'Ukraine can and will stop Vladimir Putin': Joe Biden tells NATO as he announces 'historic' aid for Kiev

WASHINGTON: US President Joe Biden reaffirmed “full support” for Ukraine and expressed confidence that the country “can and will deter” Russian President Vladimir Putin's aggression as he welcomed NATO member-countries to a Washington summit on Tuesday. This came after Biden, 81, faced 12 days of sharp questioning by his fellow Democrats on Capitol Hill about his qualifications for the post following his dismal debate performance against former President Donald Trump on June 27.

He said in his welcoming speech to NATO member countries at the summit In Europe, Putin's aggressive war against Ukraine continues, and Putin wants nothing less than the total subjugation of Ukraine… and the wiping of Ukraine off the map. But make no mistake, Ukraine can and will stop Putin. Especially with our full collective support. And he has our full support.

He also announced a “historic” donation of air defense equipment to Ukraine. “The United States, Germany, the Netherlands, Romania and Italy will provide Ukraine with equipment for five additional tactical air defense systems. And in the coming months, the United States and our partners intend to provide Ukraine with dozens of additional tactical air defense systems. The United States will ensure that Ukraine will be at the front of the line when we export critical air defense interceptors,” he said.

Don't wait for November to help Ukraine: Zelensky Meanwhile, Ukrainian President Volodymyr Zelensky urged US political leaders in Washington not to wait for the result of the upcoming November elections to assist his country against Russian aggression. “It's time to get out of the shadows, make strong decisions… take action and not wait for November or any other month,” he said at the Ronald Reagan Institute on the eve of the NATO summit.

He added that he cannot predict Trump's actions if he becomes US president again in November. Zelensky expressed hope that Trump will not leave the 75-year-old NATO alliance and that the US will continue to support Ukraine in its defense against Russia's more than two-year-old invasion. “I don't know him very well,” he said of Trump, adding that he had “good meetings” with him during Trump's first presidency, but added that this was before Russia's 2022 invasion.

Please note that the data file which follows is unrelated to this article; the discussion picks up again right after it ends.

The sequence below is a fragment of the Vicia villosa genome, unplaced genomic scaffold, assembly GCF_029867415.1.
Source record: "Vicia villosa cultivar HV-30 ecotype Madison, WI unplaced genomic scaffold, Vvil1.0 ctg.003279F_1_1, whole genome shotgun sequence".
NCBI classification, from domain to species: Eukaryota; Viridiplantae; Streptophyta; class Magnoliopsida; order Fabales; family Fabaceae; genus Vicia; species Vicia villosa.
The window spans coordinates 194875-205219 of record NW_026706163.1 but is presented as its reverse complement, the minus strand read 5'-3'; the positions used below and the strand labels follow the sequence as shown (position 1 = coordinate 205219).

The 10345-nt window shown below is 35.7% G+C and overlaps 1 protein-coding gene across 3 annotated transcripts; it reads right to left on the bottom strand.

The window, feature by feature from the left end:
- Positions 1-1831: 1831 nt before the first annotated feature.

Trump, the presumptive Republican nominee for November's US presidential election, has frequently criticised the size of US military aid to Ukraine – about $60 billion since Russia's full-scale invasion in 2022 – and called Zelensky “the greatest salesman ever” during a presidential debate on June 27. Two of his national security advisers have presented Trump with a plan to end US military aid to Ukraine unless it begins talks with Russia to end the conflict.

The Ukrainian president said his country needs at least seven Patriot systems, a goal reached by the new deliveries announced Tuesday. “We are fighting for additional security guarantees for Ukraine — and these are weapons and finance, political support,” he said on social media.

Meanwhile, White House national security adviser Jake Sullivan said NATO would in the coming days announce a new military command in Germany, led by a three-star general, that will train and equip Ukrainian troops, and appoint a senior representative in Kyiv to deepen Ukraine's ties with the alliance.

Biden and Zelensky are scheduled to meet in November. Biden’s post-debate debacle The White House hopes he can cap off a difficult period of his presidency with his most high-profile policy speech since the debate, though some diplomats at the summit said the damage is hard to erase. On Tuesday, Biden spoke from a teleprompter in a strong and confident voice and largely avoided the verbal glitches and signs of confusion that characterized his debate performance.

Presenting the Presidential Medal of Freedom, the highest civilian honour in the US, to outgoing NATO chief Jens Stoltenberg, he said, “Today NATO is stronger, more intelligent and more energetic. And a billion people in Europe and North America, indeed the entire world, will reap the rewards of your labour in the form of security, opportunity and greater freedom in the years to come.”

The US president has been attacked by his own party colleagues after his poor performance in the debate against his Republican rival Donald Trump in Atlanta on June 27, but on Monday he took a defiant approach in the Capitol halls, dismissing concerns from fellow Democrats and donors that his persistence could cost the party the White House and Congress in the upcoming election.

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